Germany: Fluorinated Greenhouse Gases in Products and Processes - Technical Climate Protection Measures – Report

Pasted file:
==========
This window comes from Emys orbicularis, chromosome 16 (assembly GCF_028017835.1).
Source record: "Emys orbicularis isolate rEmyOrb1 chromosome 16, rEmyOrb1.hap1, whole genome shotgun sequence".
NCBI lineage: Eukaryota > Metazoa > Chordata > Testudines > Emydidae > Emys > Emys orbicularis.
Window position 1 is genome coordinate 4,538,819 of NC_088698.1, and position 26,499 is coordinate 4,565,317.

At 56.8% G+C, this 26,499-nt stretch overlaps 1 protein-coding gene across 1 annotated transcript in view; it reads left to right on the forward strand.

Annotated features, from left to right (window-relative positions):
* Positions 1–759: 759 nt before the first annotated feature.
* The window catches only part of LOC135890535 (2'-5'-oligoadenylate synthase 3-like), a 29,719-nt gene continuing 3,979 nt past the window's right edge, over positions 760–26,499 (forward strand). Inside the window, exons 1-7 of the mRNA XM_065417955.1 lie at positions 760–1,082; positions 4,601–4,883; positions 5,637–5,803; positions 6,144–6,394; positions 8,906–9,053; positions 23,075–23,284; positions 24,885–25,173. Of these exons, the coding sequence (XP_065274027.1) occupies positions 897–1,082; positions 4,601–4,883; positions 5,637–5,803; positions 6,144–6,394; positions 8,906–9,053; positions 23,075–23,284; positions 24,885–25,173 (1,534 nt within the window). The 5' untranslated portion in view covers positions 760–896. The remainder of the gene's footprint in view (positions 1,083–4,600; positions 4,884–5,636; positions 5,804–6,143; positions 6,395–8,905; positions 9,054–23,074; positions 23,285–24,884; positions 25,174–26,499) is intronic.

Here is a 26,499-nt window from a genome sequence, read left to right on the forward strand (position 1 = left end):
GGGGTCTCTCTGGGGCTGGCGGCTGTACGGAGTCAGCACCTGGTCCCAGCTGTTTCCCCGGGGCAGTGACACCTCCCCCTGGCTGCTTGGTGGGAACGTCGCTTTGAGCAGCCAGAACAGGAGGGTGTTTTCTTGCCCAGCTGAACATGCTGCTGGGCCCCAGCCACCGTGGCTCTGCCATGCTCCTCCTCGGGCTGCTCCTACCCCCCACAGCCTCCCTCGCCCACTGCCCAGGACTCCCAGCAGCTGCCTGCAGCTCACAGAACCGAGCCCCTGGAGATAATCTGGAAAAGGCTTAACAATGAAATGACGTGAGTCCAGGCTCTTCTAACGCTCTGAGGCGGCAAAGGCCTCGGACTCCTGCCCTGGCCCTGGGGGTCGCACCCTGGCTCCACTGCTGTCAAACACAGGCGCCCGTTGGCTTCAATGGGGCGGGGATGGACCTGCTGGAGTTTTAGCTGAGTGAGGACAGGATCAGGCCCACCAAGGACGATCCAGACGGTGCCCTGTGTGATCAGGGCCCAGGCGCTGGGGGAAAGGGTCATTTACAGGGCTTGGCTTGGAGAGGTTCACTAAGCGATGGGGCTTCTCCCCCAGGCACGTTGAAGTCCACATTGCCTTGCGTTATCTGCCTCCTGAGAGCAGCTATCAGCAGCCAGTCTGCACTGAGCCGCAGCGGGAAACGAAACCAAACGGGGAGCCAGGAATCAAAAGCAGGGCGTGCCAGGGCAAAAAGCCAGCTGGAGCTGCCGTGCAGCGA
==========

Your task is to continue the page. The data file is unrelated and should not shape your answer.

Early 2004, the German Environment Agency published a report on fluorinated gases. Fluorinated gases covered in the German Climate Protection Programme are HFCs, PFCs and SF6. The German government first introduced a Climate Protection Programme in 2000 and added fluorinated gases as a separate module to this programme. The government further specified measures with regards to fluorinated gases in mid-2002 in a key issues paper on the implementation of the national Climate Protection Programme in the area of fluorinated gases. The present report covers possible abatement techniques and lays the groundwork for the continuation of climate protection efforts. HFCs, PFCs and SF6 are used today in much the same way as CFCs and halons were used in the past, i.e. in products such as propellants, blowing agents, refrigerants, fire extinguishing agents, etc. According to this report, forecasts predict a continued sharp rise in the use of fluorinated gases: in 2020 they are anticipated to have a global annual market volume of up to 500 000 tonnes, Europe accounting for 100 000 tonnes and annual emissions of different fluorinated gases up to 2020 may total around 330 000 tonnes worldwide, with HFCs accounting for 95% of this total. Owing to their high GWP and in the light of the emissions reduction commitment within the EU, some countries have already planned or adopted emissions reduction measures. However, to reduce emissions it is necessary to use substitutes or apply alternative technology in addition to the implementation of technical measures. This report provides information on the different uses of these gases and describes technically and economically feasible emissions abatement measures. It considers that in almost all areas of application, it is possible to replace fluorinated gases by halogen-free alternatives. Substitution measures, in several applications, have high climate protection potential. In others, substitution possibilities are either not available or still under development; hence, alternative emission abatement measures are required for these. For more information: (English version available).